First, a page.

Lethbridge Herald, The (Newspaper) - February 18, 1971, Lethbridge, Alberta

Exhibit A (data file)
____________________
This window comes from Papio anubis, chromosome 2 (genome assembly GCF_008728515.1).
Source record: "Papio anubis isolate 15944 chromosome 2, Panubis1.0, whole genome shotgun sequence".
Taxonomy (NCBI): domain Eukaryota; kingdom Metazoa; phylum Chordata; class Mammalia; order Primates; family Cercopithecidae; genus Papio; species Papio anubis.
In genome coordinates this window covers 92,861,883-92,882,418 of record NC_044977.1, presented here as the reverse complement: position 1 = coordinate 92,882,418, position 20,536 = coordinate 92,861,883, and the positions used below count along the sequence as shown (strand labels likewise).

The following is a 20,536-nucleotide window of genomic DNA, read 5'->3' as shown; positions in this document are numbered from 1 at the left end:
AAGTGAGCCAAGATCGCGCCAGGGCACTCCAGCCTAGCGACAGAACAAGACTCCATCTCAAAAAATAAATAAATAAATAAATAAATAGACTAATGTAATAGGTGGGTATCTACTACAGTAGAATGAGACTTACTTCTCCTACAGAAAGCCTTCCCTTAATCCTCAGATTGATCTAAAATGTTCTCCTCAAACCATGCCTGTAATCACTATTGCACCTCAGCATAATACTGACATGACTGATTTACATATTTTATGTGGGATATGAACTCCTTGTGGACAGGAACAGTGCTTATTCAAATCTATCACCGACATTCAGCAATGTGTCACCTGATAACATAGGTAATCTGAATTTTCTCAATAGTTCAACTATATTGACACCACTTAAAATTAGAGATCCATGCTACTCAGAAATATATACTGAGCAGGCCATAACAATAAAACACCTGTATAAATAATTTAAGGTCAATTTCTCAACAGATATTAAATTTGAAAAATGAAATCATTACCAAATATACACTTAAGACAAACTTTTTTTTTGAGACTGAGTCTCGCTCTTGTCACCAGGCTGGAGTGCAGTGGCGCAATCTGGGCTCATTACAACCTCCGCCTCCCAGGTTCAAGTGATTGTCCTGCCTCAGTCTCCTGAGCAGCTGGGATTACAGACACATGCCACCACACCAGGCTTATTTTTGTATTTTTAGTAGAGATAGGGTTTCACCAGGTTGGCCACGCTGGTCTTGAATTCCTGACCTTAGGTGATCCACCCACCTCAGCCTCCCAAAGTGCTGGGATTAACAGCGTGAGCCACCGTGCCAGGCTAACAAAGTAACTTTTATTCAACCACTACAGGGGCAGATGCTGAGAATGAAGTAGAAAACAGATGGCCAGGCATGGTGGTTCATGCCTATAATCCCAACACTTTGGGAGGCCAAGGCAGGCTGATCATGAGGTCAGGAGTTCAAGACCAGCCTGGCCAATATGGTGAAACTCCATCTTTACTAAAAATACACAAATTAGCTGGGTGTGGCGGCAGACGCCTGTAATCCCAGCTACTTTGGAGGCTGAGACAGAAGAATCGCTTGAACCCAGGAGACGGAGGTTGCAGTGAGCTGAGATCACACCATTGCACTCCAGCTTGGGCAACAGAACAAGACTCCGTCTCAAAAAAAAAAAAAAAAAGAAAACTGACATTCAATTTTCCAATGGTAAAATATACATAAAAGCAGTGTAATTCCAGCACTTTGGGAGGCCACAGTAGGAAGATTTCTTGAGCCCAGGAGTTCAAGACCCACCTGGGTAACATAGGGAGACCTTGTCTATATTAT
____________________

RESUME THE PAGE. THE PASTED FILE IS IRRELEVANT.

4 THE lETHIHIDO! HERALD Thutulay, Februoty Joseph Krutt Nixon and Alsop share similar views Brief ttie people, too At the suggestion of Aid. Jim An- derson, the city manager will hold occasional "briefing sessions" for the aldermen, to make them better ac- quainted with the problems and pro- gress of the civic administration. This is good. The aldermen should know what the city manager and his large staff are doing. After all, they vote their salaries. But wait. Whose money are the ald- ermen using when they vote the sal- aries of the administration? And who pays the aldermen's salaries? Has anyone thought of letting the people in on these briefings? Is it the thought that these sessions will be open to the public, and thus to the press, and if not, why not? And if city council wants to be bet- ter informed about what the city man- agement has done or will do, has it occurred to city council that the peo- ple want to be better informed about what city council plans to do? Council meets Monday nights. Its business is rigidly governed by for- mal agendas, containing all the sup- porting documents for every item to come up. These agendas are prepared in time to give to the aldermen the previous Friday, so they can study them at leisure. But the public can- not see them until Monday morning, and often the people's first intima- tion of business to be settled that night is whatever coverage the press (including radio) can give them that day, after spending an hour or so plowing through the heavy package of papers to find the news, and an- other long period to assimilate and prepare it. All of this was deliberately arrang- ed by city council some years, ago to keep the business hidden from the public over the weekend and to re- duce the people's opportunity to ex- press themselves on their own busi- ness. It is so much easier and neater for the aldermen if the people are kept out of the picture as long as possible The aldermen are to be compli- mentetl for wanting to be better in- formed. Why don't they credit the people with the same aspiration? WASHINGTON President Nixon's recent connection with Joe Alsop goes well be- yond White House circulation of me favorable column on Laos. The president also called Mr. Alsop a couple of hours before the invasion was announced to clue him in on the joyous news in advance. And their associa- tion, it seems to me, says a good deal about Mr. Nixon's true intentions in Southeast Asia. My impression is that Mr. Nixon approached his decision on Laos in precisely the same spirit as he approached the Cambodian operation last year. At that time he called his cri- tics "bums" and announced that he himself was acting to pre- vent the United States from be- ing a "pitiful, helpless giant." This time, instead of blurting out these sentences himself, tw lets Mr. Alsop do it for him. It is the same ego trip-taken DOW by proxy. Since there is a great deal of surmise in this impression, it is important to stress the al- most unique character of Mr. Alsop's view. He is not one of those supporters of the Viet- nam policy who chopped and All progressives Not too long ago, watchers of the political scene in Alberta were of the opinion that two conservative parties were vying for votes. But it is ob- vious that with the opening salvoes in what is very likely to be the last session of the legislature before the next election, that opinion requires revision. The two main contenders now sound like progressives. An erosion of the conservative im- age once belonging to the Social Cred- it party has been under way for some time. It had gone so far, in fact, that a year ago the leader of the Liberal party, Mr. Jack Lovvery, explored the possibility of some sort of liaison with the Social Credit Party. The subsequent repudiation of Mr. Lowery by the Liberals, and the ex- pression of regret by some old guard Social Crediters that their party should be considered to have liberal tendencies, did not change the reality. The leader of the opposition, Mr. Peter Lougheed, showed in his lead- off speech that the progressive part of his party's name is stronger than the conservative. Some of the things he advocated are far removed from the usual associations of 'conserva- tive' and would once have seemed radical. Voters in Alberta apparently have a choice between three parties (four, if the Liberals are not all pro- gressives. Party labels still have emo- tional appeal but not much rational justification. Idealogy generally yields to pragmatism once a party is in power anyway, so who forms the next government probably won't much matter Fair dinkum! By Peter Hunt rpHIS little corner in Thursday's Issue of -1 The Herald is reserved for the latest heresies of blathering teachers. We know that we ought to keep to our job as mere teachers, and have nothing to say to the public at large about the work we are paid to do, but some of us just cannot keep our mouths shut or our itchy type- writer fingers still. Perhaps we are de- luded in thinking that we know anything about education, in which case we need sympathy rather than abuse; for some of us have been misled into believing that, close as we are to the people in schools, and in view of our long and varied prac- tice of the difficult art of teaching, we know something about the subject. But to- day, I want to change the tune somewhat, and write on a matter which may, at first sight, seem out of place here. I want to cast a little light in an antipodean direc- tion. I want to write about Australia; or at least about the local image of Australia. Of course, in a big world, where there is a lot of geography to learn, one cannot expect that the land down under would be too well known here. And one cannot ar- gue that because Australians know much more about Canada than vice-versa, local ignorance is blameworthy. North America looms large on the world stage. But permit me to correct a few false impressions. This is relevant here, for it is educational. First, let me say that the stereotyped and endearing image of a land of kan- garoos, spear throwing aborigines, gum- trees 'choc-a-bloc' with koalas, and of home- steads out in the mulga is somewhat mis- leading. We do have some development there. Indeed, we are amazingly 'progres- sive.' We have the highest road accident rate in the world (and the best the highest degree of urbanization, pollu- tion of a quite high order, and a really galloping technology; it's even faster than Pharlap. But we are backward in some things. We still have many schools run by churches teaching religious knowledge in a dogma- tic way; schools that insist on outmoded standards of behavior, that even prescribe standards of dress. And we make prob- lems for parents there too. We give them too much choice in education. have unnecessary duplication of facilities (a nice bureaucratic phrase) in the form of con- vent schools, grammar schools, schools run by monks (it's quite medieval) dedicated to a hie of prayer and work, schools in every parish, schools for boys, schools for girls. Yes, we have not yet developer) a uni- form system. Moreover, we do not yet have state aid for church schools except in a very limited form. Our drug problem is not yet massive; but never mind, as Mr. Bumble said to the work-house matron: 'It'll grow, ma'am, it'll grow.' We also still adhere to the habit, as people do here, of building churches, concert halls and theatres. And in a world of 'pop' we are just as conservative as folk here. Many Australians claim to enjoy great works of art, symphonies, paintings, poetry snd seri- ous plays, even though all the enlightened ones know that change is so urgent that it is antiquated in this decade to influence the young towards similarly old fashioned interests. Our universities there still insist on high academic standards. The matriculation stu- dents are expected to work hard. In that sense Australia is even more backward than scrne of those who intolerantly reject community college levels of learning as un- fit for a degree-awarding institution. Mod- ern, progressive people know that the young should not have to take an interest in hard intellectual matters or in the heritage of liberal scholarship. Finally, let me add that some Australians share with some Canadians a weird inter- est in their past, in their identity and in the pioneering efforts of their forebears. And everyone knows that the most vocifer- ous champions of the mass youth cult know much more than the traditionalists in both countries. And they know how to ad- just to the tremendous changes occurring today. They know that the answer to prob- lems is to take drugs, the answer to pollu- tion is to rev-up the bikes and leave the motors running, and to fill the air with ear- splitting and mind-dazzling rock. Yes, both countries have their advantages and draw- backs. But I wish that social studies teach- ers would provide a little more access to accurate information about 'Terra Austra- lis.' Some comparative studies of Australia and Canada may prove rewarding to both; that is. before both become mere appen- dages of the United States. The Albatross changed when the going got tough. On the contrary, he is one of the few Americans who have been consistently serious about Vietnam. He has at all times argued that preventing a Commun i s t takeover in South Vietnam was critical to freedom and secur- ity throughout Southeast Asia and the world. He has under- stood that there was small chance for a rapid American withdrawal that would leave the Saigon regime in good position to defend itself successfully. He has been willing to finger those inside the administration, notably Secretary of Defence Melvin Laird, who tried to put over the hoax of a bug-out camouflaged as Victimization. And he has insisted that a good way to keep South Vietnam from going down the drain was to deal a crippling blow to the Communist insurgents. From that point of view, those who disagree are not m e r e 1 y wrong. They are knaves. Similarly, a president who resists the pressure to bug- oiit is pretty special. He is a historical figure doing right against the tide of misguided opinion. Mr. Nixon may not buy, as he might put it, this viewpoint completely. He has a lot of other considerations public opinion, rela t i o n s with Con- gress, the state of the economy balance off against going all out in Vietnam. From time to time, at least, he has to ac- commodate advisers who favor a temperate approach. But the president has obvious yearnings for the clean consis- tency of the all out approach. He too has always been very serious about the importance of Vietnam. He too has wanted to deal the enemy a crushing blow before full American withdraw- al hence the likening of the Cambodian operation last year to the D-Day and Stalingrad victories in the Second World War. When the president on to? of all this underlines his connec- tion with Mr. Alsop and his special views, something impor- tant is being said.-' It seems clear to me anyhow that Mr. Nixon is saying along with Mr. Alsop in the column distributed by the White House that he views the war critics as "down- right eager to be proved right by an American defeat." It seems to me that Mr. Niton sees himself, as Mr. Alsop saw him in the same column, as an historic figure who made a "lonely" decision with "cool courage." If this surmise is correct, the difficulties ahead hardly need underlining. The president is deeply committed in the most personal way to dealing a stag- gering blow to the other side. But the other side is good at absorbing blows and coming back. Progressively more so as American forces So Mr. Nixon is putting himself in the position where he will have to go back into the breach over and over again. That means that the lid is off the list of possible actions com- piled long ago by the Joint Chiefs of Staff as possible ways to win the war in Vietnam. More bombing of North Viet- nam is on that list of course. So is mining Haiphong harbor. So is the invasion of the north talked up in South Vietnam by the vice president. Nguyen Cao Ky. The ominous feature. ef the present moment, in other words is Mr. Nixon's state of mind. He is defining courage as not being afraid to do frightful things. And that means the country is still a long way from being safely out of Vietnam and the nightmare it has brought us abroad and at home. (Field Enterprises, Inc.> Boris Kidel Russians blow hot and cold on treaty ratification Disagreement in- D side the Soviet leadership is now believed here to be the main cause of the hardening Soviet attitude towards West Germany. Not only have the Communists intensified their harassment of Berlin traffic during recent weeks, but So- viet diplomats in several West- ern capitals have been spread- ing stories of Moscow's disil- lusionment with Chancellor Willy Brandt's Socialist led coalition in Bonn. In face of these disconcert- ing tactics, Brandt is maintain- ing a cool posture and is urg- ing his followers to stop behav- ing like "scared chickens" whenever Moscow sounds a dis- cordant note. It was with great glee that the opposition press Letters To The Editor here seized on Washington re- ports about diminishing Soviet interest in the Chancellor's Ost- politik. A diplomatic correspondent of the Hearst group of papers quoted "authoritative" Soviet sources as saying that the So- viet government no longer felt in a hurry to achieve a Berlin settlement. Nor did it attach more than secondary impor- tance to the ratification of the German Soviet treaty by the Bonn Parliament. Brandt accused by these sources of trying to sow dissen- sion between the Commu n i s t countries and of failing to nego- tiate with East Germany di- rectly about access to Berlin, as he was alleged to have prom- ised in Moscow last summer. Parking meters essential As a downtown merchant, I feel I must reply to the letter of Mr. J. L. Hunter in which he expressed his concern for the future of downtown Leth- bridge due to the parking meters. I feel I am qualified to speak with authority as I served on the parking commis- sion for several years and am quite aware of "the problems that exist. There is a beautiful Parkade in the heart of the business area downtown where there is always space available. The cost is minimal and you can shop as long as you wish with- out the worry of a ticket. The walk you will have to your shopping is often not nearly as far as parking in the extreme areas of the shopping centres: Without parking meters you would NEVER find a parking space downtown, they would be full at nine a.m. with office workers and unhurried shop- pers and no one would be ob- liged to move at all. The money from the meters is helping to pay for the park- ade (and eases your tax bur- den) and the money you pay in fines goes to the police de- partment (which also eases your tax Most impor- tant, contributions are made by the out-of-town shopper who does not pay city taxes. city has parking me- ters because to date no one knows the answer to how to let everyone drive up to the store of his choice and park as long as he wants unless, of course, you go by bus or bi- cycle. I question the statement We all realize that the era of the small businessman is ending." On the contrary, more and more people realize that the only place they are getting goo'd services, combined with quality merchandise, is at the independent stores and that is why you are having a hard time finding a parking space in downtown Lethbridge. A DOWNTOWN BUSINESSMAN. Lethbridge. Inspiring evening Galaxie The Christian rpHERrJ was something raarvelously lib- 1 crating in the nous ot Maffei I and Maffei II. t We like to think such reports will be the way the news of the future will go, when all the congestion of earthly tragedies and contentions are done with. Maffei 1 and Maffei II the two newly discovered galaxies, nenr Ihe earth's own mother galaxy, Ihe Milk Way "near" as such astronomical disiances arc mea- Mired, anyway. Tile Iv.n galaxies were lednl a l.y YUUIVJ Kalian astronimn.T I'aiilo Mafin when in Irarei! photos of n "dusty" section of I ho neighbors Science Monitor northern sky. A graduate student in astron- omy at University of California at Berkley saw mention of the Maffei photo objects in a 1968 journal. He brought them to the attention of the astronomy faculty, which then put its resources to studying the phenomenon. Astronomers say there are at least bil- lions of galaxies ir, the universe. Our own Milky Way is not. large as Ralaxics go. And niir MID is rather commonly sized. ihrre i., a buoying, healthful p'tiiuMii of man's heavens, more ex- pansivc even than he has as yet imagined. How elated can cne get over our young people these days! Last evening fl-'eh. good friends dragged us to the LCI- Paterson Schools Band Concert. 1 was tired and wanted to go to but was stimulated to go to enjoy the company of friends and, I thought make the big sacrifice of lime to sup- port the students and director. When we walked into Yates I was impressed. Instead of a smattering of pecple here and there as is often the case, the theatre was filled to capacity. Yes, there was good support from parents and the good citi- zens of I.clhhrifi'.'r. hut the sup- IKirl v.e gave them was noth- ing compared ID Ihe support l.hcy gave to us. We so often hear of all the wrong things our children are doing but last evening this group of fine young people real- ly showed their colors. I was held the entire cveiSng in total rapture and unbelief that these kids could do such a fantastic job. Lethbridge should be very proud and thankful for these wonderful youth and for their inspiring and devoted director ,1. L. Pokarney. Thank God for adults such as this man who take such an interest in the cultural training of our chil- dren. MRS. BRIAN ,IONKS. Lothbridgc. The Soviet government, the Hearst reporter said, was dis- appointed and somewhat disil- lusioned by Brandt's attitude. In a second report about his conversations with Soviet diplo- mats in Washington, he re- tracted the personal attacks against the chancellor but spoke again of growing Soviet reservations about West Ger- man policy. What caused dis- quiet here was tie fact that similar statements were being made by Soviet diplomats in other Western capitals. They appeared to be seeking out journalists to inform them of Moscow's loss of interest in the ratification of the German-So- viet treaty. From a Russian standpoint, they said, Brandt's mere sig- nature was sufficient as it was highly unlikely that West Ger- many would now dare to go back on the commitments em- bodied in the treaty. Since the chancellor has made ratifica- tion dependent on a satisfactory Berlin solution, the Russians seemed to be ruling out any immediate progress in the four- power Berlin negotiations. Inevitably, government offi- cials here began to ask them- selves whether the Soviet lead- ers were changing the course of their German policy. Inquiries through diplomatic channels produced formal reassurances that the Soviet attitude towards Bonn remained unchanged. At the same time the Soviet em- bassy here flatly denied the statements attributed to Soviet diolomats in Washington. The current inclination here is to regard the new line taken by Soviet diplomats as being at least partly the component of a "nerve war" designed to soften up the Brandt govern- ment with the aim of extract- ing maximum concessions in Berlin. But a far more import- ant element, it is thought here, is the recent upheaval in Pol- and which has left Soviet lead- ers hypersensitive about the security of their West flank and the reliability of their Warsaw Pact allies. Today, even the members of the Kremlin leadership most interested in improved rela- tions with Bonn, and particu- larly in expanded trade, can- not afford to ignore East Ger- man warnings of potentially disastrous consequences if Iho Communist side lets itself be lured into real reconciliation with Bonn and appears to be giving way on Berlin. More than ever the East Ger- mans seem to be adamantly op- posed to a genuine detente be- tween the two German states. The line taken by Walter Ul- bricht, the veteran East Ger- man party chief, is that Wes- crn socialists are far more dan- porous for the Communist bloc than ordinary capitalists. Social Democratic leaders, he remarked in a recent speech, were out to penetrate Commu- nist countries with the goal of liquidating socialism and re- storing capitalism. Apparently the East German leaders re- main haunted by the fear that the normalization of relations between the two Germanics would undermine their control over East Germany. They need the bogy of West German "re- varichism" to maintain their tight grip over the country. Ra- ther than dismantle the Berlin Wall and remove the electrified fences and minefields along the inter German border, they want to preserve a state of bristling hostility as a safe- guard for their own security. Ulbricht, it is believed here, can count on a powerful lobby in Moscow, largely recr u i t e d among the military, who share his views about the West Ger- man danger. The available evi- dence here suggests, however, that the less dogmatic mem- bers of the Soviet Party Prae- sidium still remain prepared to reach a Berlin settlement and thus facilitate understanding with West Germany. It is noted with interest here how German politicians and businessmen were given VIP treatment on recent visits to Moscow. They were singled out for talks with Premier Alexei Kosygin, who indicated undim- inished Soviet interest in im- proved relations with Bonn. Yet at the same time the men in the Kremlin were allowing the East Germans to use new pre- texts to interlere with Berlin traffic. This contrast between excep- tional friendliness towards West German visitors in Moscow and the increasingly tough line in Berlin is regarded here as a sign of indecision caused by dis- agreements at the top level in Moscow. Brandt, who returned from Moscow last August confident that the Russians were willing to reach a speedy Berlin agree- ment, does not expect now a. clear Soviet policy line to em- erge until after the Soviet party congress next month. Certainly, the Russians would be making a major political blunder if they expect the chan- cellor to yield on Berlin. Now that the survival of his government appears assur- ed despite its mere six vote majority, Brandt can affirm with complete credibiliy that he is under no time pressure to obtain results. Having dem- onstrated his will lor reconcili- ation with the East, he need not fear electoral disaster if a Berlin solution fails to mater- ialize during coming months and the treaties with Russia and Poland remain unratified for the time being. The chancellor knows that Berlin and the future of inter- German relations cannot be viewed in isolation from other developments in the world. The new strain in U.S.-Soviet rela- tions just as much as the events in Poland, make their impact on Berlin. Only when the Sonet leaders are in a posi- tion to decide on their prior- ities will it become clear wheth- er a real relaxation of tension in Central Europe is in sight. (Written for The Herald and The Observer, London) Looking backward Tlirotigh the Herald ]92l Wide extensions of the pwers of the provincial gov- ernment i- control of municipal hospitals are provided for in an amendment to the Alberta hos- pital ordinance to be introduced in the legislature. 1931 A remarkable record for diphtheria is held by the city, as not one case was re- ported during the past year. The treatment for school chil- dren given full credit for the record. A new club has taken root in the city. It. is the "480 Club" and consists of men and w'omen who have pledged them- to buy war savings cer- tificates to the value of a month or per year. 1951 Counter attacking Americans smashed four miles into the heart rf a Korean Red stronghold in east-central Ko- rea. On the central and western front, the badly mauled Chinese withdrew from the battle lines. lOfil _ Canada's unemploy- ment jumped sharply to at mid-January, the highest jcbless figure for any month in the past 15 years. The Lethbridge Herald 504 7th St. S., Lethbridge, Alberta LETHBRIDGE HERALD CO. LTD., Proprietors and Publishers Published 1905 -1954, by Hon. W. A. BUCHANAN Second Class Mall Registration No, 001! Member of The Canadian Press and Ihe Canadiar publishers' Association and Ihe Audit Bureau CLEO W. MOWERS, Editor and Publisher THOMAS H. ADAMS, General Manager JOE BALLA Managing Editor ROY F. MILES Advertising Manager WILLIAM HAY Asfcciflle Editor DOUGLAS K WALKER Ldiloria! Eciilor "THE HERALD SERVES THE SOUTH"